Summer is finally rearing its head. Temperatures are rising, the sun is shining and it’s a great time to be outside. However, even if you love being out in the sun, working outside in extreme heat can be incredibly dangerous and can even lead to on-the-job accidents. Don’t think you’re safe if you live further north, either! Extreme heat isn’t reserved for those working in tropical climates. And as the temperatures heat up it could be a long, dangerous summer for workers.
There are many health problems that can arise through heat and sun exposure. Fainting, dehydration
, heat stroke
, heat rash
and heat exhaustion
are just a few of the problems that can show themselves when outside in the heat for too long. The key to avoiding issues like these, then, is to understand why they happen – and to get the answers you need about safety in the heat before heading out to work:
Question 1: How hot is too hot to be outside?
That depends upon a couple of factors. The type of work that is being done is one of the most important aspects to consider. If heavy physical labor is being done, then it’s not safe to be outside in the sun for very long. Another factor is your physical fitness. The more physically fit someone is, the longer they will be able to stand labor intensive work out in the heat. Normally, our bodies attempt to keep our internal core temperatures at around 98.6 degrees. That means that we are able to comfortably work in temperatures of about 73 degrees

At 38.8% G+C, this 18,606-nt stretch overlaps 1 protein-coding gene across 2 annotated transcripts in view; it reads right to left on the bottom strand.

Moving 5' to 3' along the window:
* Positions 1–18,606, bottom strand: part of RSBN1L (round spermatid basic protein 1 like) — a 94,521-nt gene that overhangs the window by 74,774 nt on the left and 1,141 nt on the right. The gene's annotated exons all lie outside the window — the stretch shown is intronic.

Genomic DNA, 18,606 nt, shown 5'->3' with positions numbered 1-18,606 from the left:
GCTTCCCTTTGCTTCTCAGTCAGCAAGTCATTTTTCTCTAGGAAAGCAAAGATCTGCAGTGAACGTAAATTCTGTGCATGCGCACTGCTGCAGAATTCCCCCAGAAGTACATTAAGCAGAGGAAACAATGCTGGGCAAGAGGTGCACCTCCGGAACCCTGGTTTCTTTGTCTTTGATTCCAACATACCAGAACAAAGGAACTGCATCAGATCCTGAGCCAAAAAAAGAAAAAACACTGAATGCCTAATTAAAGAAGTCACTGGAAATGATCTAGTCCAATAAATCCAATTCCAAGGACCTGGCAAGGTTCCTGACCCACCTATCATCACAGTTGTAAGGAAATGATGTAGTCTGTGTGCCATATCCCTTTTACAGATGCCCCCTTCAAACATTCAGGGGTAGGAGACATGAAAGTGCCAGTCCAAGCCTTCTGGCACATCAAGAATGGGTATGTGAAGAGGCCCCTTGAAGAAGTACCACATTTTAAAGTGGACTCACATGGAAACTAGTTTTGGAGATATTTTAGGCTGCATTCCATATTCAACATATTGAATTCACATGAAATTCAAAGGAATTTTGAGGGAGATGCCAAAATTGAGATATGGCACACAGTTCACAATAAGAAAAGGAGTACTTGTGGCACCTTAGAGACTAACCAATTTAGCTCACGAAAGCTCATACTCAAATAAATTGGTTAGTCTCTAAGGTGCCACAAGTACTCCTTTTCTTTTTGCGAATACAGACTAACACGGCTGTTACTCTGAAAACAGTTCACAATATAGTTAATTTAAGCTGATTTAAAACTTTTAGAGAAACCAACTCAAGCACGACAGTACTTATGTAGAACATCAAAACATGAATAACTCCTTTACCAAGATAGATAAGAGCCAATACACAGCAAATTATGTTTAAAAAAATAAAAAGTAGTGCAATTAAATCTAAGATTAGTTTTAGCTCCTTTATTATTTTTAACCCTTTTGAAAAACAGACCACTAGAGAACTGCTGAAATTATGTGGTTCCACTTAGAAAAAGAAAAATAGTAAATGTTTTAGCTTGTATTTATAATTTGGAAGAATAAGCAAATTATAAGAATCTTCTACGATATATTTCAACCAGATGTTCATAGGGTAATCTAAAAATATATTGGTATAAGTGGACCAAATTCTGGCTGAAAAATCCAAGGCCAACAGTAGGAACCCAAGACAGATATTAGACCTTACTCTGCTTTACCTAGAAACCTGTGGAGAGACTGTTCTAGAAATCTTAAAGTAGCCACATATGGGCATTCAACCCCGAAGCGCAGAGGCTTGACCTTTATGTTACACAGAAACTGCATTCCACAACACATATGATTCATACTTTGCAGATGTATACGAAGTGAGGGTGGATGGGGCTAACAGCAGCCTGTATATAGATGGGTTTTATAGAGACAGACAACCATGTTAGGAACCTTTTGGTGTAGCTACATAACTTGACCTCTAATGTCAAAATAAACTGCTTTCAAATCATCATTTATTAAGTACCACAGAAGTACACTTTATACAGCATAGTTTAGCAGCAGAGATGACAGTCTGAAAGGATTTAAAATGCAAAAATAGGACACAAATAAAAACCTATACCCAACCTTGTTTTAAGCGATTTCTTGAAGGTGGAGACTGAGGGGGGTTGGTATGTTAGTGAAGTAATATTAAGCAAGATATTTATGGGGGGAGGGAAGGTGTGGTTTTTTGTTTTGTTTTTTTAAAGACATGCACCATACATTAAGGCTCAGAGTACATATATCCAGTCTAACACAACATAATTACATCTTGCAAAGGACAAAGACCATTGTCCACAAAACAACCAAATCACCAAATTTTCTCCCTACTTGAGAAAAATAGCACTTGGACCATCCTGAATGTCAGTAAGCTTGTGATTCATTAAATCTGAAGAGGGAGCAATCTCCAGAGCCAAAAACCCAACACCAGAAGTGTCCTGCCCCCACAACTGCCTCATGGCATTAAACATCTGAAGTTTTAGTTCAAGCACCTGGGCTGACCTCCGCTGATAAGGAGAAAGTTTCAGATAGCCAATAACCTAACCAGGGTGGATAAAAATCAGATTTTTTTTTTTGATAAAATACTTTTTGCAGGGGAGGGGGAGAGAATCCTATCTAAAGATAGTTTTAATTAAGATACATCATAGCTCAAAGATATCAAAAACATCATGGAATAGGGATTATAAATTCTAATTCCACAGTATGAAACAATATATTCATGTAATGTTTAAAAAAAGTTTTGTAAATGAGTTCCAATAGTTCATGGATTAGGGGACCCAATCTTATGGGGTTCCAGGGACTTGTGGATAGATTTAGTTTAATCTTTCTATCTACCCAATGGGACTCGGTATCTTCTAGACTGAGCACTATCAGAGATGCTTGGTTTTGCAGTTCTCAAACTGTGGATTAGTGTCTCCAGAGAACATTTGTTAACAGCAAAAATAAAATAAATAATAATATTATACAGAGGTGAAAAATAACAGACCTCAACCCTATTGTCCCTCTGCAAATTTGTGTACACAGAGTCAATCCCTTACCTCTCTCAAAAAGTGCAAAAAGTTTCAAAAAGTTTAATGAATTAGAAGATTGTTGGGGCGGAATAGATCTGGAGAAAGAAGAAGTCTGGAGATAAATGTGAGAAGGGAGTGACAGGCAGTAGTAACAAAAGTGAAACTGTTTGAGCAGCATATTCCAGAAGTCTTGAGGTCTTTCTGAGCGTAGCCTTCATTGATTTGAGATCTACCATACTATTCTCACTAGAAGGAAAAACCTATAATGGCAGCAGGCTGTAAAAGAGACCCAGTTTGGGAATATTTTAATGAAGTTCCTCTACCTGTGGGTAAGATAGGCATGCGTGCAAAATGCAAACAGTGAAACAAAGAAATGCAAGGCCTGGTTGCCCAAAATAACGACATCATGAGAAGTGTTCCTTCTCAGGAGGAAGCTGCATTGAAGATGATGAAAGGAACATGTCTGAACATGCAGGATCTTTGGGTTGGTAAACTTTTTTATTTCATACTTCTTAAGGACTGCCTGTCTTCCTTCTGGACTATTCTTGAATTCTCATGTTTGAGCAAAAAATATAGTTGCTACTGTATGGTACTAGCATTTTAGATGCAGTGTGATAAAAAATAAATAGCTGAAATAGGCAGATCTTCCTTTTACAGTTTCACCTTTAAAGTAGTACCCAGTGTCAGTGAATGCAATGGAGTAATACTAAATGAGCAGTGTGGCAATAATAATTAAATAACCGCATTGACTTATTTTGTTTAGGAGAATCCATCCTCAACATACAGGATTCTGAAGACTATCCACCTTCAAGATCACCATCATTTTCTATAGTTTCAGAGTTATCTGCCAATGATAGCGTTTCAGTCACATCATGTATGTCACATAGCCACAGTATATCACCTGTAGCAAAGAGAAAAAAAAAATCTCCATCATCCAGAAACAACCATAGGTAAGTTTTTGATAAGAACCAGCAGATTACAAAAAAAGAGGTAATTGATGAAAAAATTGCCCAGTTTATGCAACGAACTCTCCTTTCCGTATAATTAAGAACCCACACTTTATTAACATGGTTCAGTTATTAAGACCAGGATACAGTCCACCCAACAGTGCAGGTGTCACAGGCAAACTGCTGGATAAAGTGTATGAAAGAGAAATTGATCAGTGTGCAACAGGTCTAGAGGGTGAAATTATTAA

without feeling too fatigued. However, this temperature could be lower if the labor performed is physically demanding.
Question 2: What can be done to stay safe?
There are many easy ways to keep yourself protected from the sun and the heat on sunny days, including:
- Start early in the day. The early hours are cooler and the sun hasn’t reached its peak yet so the air is cooler and the sun not as harsh.
- Work in the shade if possible. If you cannot, take short frequent breaks in the shade to refresh.
- Don’t forget sunscreen and a hat! Use a sunblock with at least SPF 30 for the most effectiveness.
- Wear loose long sleeves to protect yourself from getting sunburn. The loose fabric will still allow for air circulation.
- Stick to wearing light colors that reflect the sun. Dark colors like black and blue will absorb the sunlight and cause you to heat up faster.
- Take breaks for water frequently. Stick to cool water instead of ice cold water.
- For more tips head to OSHA’s website.
It’s best to avoid being out in the extreme heat for long stretches of time. If you must be out in the heat, remember to stay hydrated and dress smart. Heat related injuries are serious and in some cases deadly. Staying safe in the heat is simple and with the right precautions you can protect yourself from the dangers of the sun exposure.